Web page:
The rich array of Connecticut arts and cultural organizations, together with the contribution of individual artists and the creative industries, contributes significantly to the vitality of communities large and small.  Over 22 million people per year experience Connecticut’s cultural attractions.  The arts and culture sector generates 3.8 billion in gross state product annually.  Like for-profit entities, these organizations maximize limited resources to sustain and grow operations.  But unlike their private counterparts, they are rooted in Connecticut’s communities and will not relocate to take advantage of more desirable business incentives or lower labor costs.  Connecticut’s arts and cultural organizations that employ 40,000 people – 18,314 full-time equivalent jobs – will contribute significantly to Connecticut’s revitalization long into the future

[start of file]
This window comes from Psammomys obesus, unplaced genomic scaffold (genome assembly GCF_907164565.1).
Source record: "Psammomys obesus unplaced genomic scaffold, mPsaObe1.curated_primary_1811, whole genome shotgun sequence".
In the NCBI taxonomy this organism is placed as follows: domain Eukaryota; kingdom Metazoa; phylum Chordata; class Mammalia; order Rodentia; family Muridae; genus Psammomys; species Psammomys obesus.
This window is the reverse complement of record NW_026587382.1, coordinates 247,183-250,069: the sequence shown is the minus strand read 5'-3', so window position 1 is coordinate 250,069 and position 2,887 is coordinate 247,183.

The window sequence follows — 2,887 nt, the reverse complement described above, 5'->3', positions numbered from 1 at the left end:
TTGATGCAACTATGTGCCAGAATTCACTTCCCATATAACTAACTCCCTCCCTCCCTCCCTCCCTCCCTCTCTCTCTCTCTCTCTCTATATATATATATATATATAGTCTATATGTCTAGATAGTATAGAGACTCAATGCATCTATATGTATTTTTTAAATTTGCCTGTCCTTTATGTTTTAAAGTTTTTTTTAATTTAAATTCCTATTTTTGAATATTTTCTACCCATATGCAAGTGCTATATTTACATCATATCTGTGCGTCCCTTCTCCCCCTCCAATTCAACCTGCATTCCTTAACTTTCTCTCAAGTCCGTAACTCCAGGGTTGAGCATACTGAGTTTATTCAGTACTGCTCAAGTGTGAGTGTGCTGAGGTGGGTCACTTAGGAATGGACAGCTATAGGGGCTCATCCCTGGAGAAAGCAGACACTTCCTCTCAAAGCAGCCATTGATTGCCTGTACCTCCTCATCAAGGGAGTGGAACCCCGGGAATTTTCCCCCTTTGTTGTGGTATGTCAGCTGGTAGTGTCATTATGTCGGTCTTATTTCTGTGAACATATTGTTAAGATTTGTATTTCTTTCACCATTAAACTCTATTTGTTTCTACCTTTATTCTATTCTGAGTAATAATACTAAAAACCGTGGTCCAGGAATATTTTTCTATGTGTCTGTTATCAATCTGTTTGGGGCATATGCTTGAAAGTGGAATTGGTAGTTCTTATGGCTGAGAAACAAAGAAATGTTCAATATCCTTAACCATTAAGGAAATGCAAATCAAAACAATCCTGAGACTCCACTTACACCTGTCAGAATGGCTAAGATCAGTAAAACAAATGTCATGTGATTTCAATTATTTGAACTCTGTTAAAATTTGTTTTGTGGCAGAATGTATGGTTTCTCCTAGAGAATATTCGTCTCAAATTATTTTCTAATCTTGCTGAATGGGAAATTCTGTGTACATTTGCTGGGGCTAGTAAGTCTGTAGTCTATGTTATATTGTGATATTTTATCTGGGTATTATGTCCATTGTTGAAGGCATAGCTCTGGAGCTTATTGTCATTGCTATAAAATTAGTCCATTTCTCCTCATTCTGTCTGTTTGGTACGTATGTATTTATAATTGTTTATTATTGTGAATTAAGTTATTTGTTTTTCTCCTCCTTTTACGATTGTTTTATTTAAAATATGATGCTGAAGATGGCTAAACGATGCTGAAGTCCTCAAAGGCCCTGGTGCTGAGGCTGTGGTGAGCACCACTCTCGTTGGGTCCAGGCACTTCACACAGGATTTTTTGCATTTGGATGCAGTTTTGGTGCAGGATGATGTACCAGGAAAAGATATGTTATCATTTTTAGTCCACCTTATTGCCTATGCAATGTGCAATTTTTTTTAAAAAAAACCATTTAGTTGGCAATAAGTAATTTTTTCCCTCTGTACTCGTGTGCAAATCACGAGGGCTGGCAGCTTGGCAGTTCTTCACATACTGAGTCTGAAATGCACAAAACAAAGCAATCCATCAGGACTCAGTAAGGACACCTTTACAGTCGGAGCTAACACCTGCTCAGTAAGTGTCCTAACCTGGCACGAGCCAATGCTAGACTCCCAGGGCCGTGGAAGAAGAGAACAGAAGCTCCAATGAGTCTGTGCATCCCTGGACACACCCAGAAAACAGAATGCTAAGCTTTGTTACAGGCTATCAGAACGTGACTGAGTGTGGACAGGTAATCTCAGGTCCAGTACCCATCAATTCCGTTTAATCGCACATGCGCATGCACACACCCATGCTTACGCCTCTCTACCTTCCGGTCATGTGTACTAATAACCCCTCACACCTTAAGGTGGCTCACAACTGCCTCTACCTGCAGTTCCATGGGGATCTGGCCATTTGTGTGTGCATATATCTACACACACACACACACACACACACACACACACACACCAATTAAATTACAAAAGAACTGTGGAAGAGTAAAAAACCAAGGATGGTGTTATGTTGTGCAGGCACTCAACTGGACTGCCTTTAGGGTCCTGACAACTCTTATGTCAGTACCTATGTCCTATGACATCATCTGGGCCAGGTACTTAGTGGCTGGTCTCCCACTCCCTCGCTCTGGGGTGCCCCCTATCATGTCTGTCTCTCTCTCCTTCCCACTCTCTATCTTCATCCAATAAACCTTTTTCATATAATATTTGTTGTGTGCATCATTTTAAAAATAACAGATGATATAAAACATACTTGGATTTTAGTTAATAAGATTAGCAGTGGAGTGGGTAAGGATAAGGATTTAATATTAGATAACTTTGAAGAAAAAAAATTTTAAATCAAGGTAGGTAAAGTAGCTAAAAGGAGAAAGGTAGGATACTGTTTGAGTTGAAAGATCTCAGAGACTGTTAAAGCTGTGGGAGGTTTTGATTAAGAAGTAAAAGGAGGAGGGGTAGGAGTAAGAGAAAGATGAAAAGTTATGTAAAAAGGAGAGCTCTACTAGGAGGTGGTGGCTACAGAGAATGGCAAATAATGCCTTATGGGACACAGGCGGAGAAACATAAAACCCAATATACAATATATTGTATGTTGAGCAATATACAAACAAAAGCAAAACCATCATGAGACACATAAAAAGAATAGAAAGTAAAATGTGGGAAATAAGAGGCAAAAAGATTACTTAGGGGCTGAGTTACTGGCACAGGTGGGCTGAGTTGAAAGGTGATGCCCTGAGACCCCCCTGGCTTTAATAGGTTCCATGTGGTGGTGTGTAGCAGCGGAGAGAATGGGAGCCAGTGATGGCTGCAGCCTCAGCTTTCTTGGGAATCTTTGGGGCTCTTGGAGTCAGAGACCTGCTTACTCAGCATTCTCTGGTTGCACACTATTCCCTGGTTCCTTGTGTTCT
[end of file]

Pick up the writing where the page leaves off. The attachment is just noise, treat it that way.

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2 Comments

  1. “2. Ensure that Arts Commission grant-making policies are consistent, fair and comprehensive and support and preserve existing cultural assets while allowing for new initiatives, with the necessary staff resources to best manage its grant-making and arts services.”
    If one was to thoroughly examine how grants were distributed under the auspices of the DECD utilizing the smokescreen booklet “Creative Placemaking” and then compare the reality of how & where – one would find a troubling disparity that lends credibility to the statement “political payback”.
    Should one dare ask” Why is grant monies being given to communities – some of which qualify as ” high income” – while other communities that qualify as low-income are TOTALLY ignored???”

    Reply
  1. The Show Must Go On | The 2015 Connecticut Arts Budget